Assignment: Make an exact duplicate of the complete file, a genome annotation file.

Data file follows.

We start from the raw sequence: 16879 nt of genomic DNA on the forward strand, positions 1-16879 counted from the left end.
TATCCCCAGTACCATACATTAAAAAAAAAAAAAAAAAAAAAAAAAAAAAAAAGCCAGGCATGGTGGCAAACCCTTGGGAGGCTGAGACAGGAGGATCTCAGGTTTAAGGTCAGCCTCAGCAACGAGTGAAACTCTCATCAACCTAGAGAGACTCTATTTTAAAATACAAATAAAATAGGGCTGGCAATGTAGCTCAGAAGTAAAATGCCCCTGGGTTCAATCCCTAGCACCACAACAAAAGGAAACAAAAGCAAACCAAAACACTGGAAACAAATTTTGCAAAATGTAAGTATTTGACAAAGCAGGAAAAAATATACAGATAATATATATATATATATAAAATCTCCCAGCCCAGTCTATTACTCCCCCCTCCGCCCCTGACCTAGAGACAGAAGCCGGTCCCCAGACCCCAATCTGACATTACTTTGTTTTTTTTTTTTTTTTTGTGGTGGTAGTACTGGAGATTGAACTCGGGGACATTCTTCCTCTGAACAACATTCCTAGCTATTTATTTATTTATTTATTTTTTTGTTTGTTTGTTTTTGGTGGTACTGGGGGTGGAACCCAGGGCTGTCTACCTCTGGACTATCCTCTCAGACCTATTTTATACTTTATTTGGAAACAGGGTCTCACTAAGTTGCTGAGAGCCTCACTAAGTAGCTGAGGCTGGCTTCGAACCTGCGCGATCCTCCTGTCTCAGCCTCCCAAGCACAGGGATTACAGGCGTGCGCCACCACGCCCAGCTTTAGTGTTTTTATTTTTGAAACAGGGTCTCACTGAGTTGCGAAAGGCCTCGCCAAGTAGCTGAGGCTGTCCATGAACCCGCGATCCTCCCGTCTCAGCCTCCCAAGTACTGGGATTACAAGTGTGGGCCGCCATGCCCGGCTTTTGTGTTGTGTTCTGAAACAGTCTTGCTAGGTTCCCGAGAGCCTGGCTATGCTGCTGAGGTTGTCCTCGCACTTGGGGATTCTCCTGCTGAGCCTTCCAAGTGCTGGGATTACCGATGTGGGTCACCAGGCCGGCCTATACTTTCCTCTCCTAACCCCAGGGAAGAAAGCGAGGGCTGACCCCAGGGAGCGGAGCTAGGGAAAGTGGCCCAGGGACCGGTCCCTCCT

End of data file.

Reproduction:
We start from the raw sequence: 16879 nt of genomic DNA on the forward strand, positions 1-16879 counted from the left end.
TATCCCCAGTACCATACATTAAAAAAAAAAAAAAAAAAAAAAAAAAAAAAAAGCCAGGCATGGTGGCAAACCCTTGGGAGGCTGAGACAGGAGGATCTCAGGTTTAAGGTCAGCCTCAGCAACGAGTGAAACTCTCATCAACCTAGAGAGACTCTATTTTAAAATACAAATAAAATAGGGCTGGCAATGTAGCTCAGAAGTAAAATGCCCCTGGGTTCAATCCCTAGCACCACAACAAAAGGAAACAAAAGCAAACCAAAACACTGGAAACAAATTTTGCAAAATGTAAGTATTTGACAAAGCAGGAAAAAATATACAGATAATATATATATATATATAAAATCTCCCAGCCCAGTCTATTACTCCCCCCTCCGCCCCTGACCTAGAGACAGAAGCCGGTCCCCAGACCCCAATCTGACATTACTTTGTTTTTTTTTTTTTTTTTGTGGTGGTAGTACTGGAGATTGAACTCGGGGACATTCTTCCTCTGAACAACATTCCTAGCTATTTATTTATTTATTTATTTTTTTGTTTGTTTGTTTTTGGTGGTACTGGGGGTGGAACCCAGGGCTGTCTACCTCTGGACTATCCTCTCAGACCTATTTTATACTTTATTTGGAAACAGGGTCTCACTAAGTTGCTGAGAGCCTCACTAAGTAGCTGAGGCTGGCTTCGAACCTGCGCGATCCTCCTGTCTCAGCCTCCCAAGCACAGGGATTACAGGCGTGCGCCACCACGCCCAGCTTTAGTGTTTTTATTTTTGAAACAGGGTCTCACTGAGTTGCGAAAGGCCTCGCCAAGTAGCTGAGGCTGTCCATGAACCCGCGATCCTCCCGTCTCAGCCTCCCAAGTACTGGGATTACAAGTGTGGGCCGCCATGCCCGGCTTTTGTGTTGTGTTCTGAAACAGTCTTGCTAGGTTCCCGAGAGCCTGGCTATGCTGCTGAGGTTGTCCTCGCACTTGGGGATTCTCCTGCTGAGCCTTCCAAGTGCTGGGATTACCGATGTGGGTCACCAGGCCGGCCTATACTTTCCTCTCCTAACCCCAGGGAAGAAAGCGAGGGCTGACCCCAGGGAGCGGAGCTAGGGAAAGTGGCCCAGGGACCGGTCCCTCCT